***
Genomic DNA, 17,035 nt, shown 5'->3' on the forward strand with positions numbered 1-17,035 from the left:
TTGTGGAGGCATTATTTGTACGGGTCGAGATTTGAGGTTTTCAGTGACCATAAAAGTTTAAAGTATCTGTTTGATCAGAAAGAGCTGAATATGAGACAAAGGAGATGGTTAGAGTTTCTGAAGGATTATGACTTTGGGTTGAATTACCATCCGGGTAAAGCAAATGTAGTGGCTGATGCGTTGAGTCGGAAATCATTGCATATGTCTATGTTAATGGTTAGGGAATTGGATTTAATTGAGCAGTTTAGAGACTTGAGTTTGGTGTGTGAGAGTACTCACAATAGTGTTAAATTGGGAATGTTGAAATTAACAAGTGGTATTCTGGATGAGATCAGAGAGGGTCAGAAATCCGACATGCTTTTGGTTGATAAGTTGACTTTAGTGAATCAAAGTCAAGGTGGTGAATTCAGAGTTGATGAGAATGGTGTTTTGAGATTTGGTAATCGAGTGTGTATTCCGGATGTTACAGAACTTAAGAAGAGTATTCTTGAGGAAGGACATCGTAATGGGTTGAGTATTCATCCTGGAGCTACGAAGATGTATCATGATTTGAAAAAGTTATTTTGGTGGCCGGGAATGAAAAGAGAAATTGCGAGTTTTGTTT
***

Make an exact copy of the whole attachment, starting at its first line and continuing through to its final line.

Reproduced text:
Genomic DNA, 17,035 nt, shown 5'->3' on the forward strand with positions numbered 1-17,035 from the left:
TTGTGGAGGCATTATTTGTACGGGTCGAGATTTGAGGTTTTCAGTGACCATAAAAGTTTAAAGTATCTGTTTGATCAGAAAGAGCTGAATATGAGACAAAGGAGATGGTTAGAGTTTCTGAAGGATTATGACTTTGGGTTGAATTACCATCCGGGTAAAGCAAATGTAGTGGCTGATGCGTTGAGTCGGAAATCATTGCATATGTCTATGTTAATGGTTAGGGAATTGGATTTAATTGAGCAGTTTAGAGACTTGAGTTTGGTGTGTGAGAGTACTCACAATAGTGTTAAATTGGGAATGTTGAAATTAACAAGTGGTATTCTGGATGAGATCAGAGAGGGTCAGAAATCCGACATGCTTTTGGTTGATAAGTTGACTTTAGTGAATCAAAGTCAAGGTGGTGAATTCAGAGTTGATGAGAATGGTGTTTTGAGATTTGGTAATCGAGTGTGTATTCCGGATGTTACAGAACTTAAGAAGAGTATTCTTGAGGAAGGACATCGTAATGGGTTGAGTATTCATCCTGGAGCTACGAAGATGTATCATGATTTGAAAAAGTTATTTTGGTGGCCGGGAATGAAAAGAGAAATTGCGAGTTTTGTTT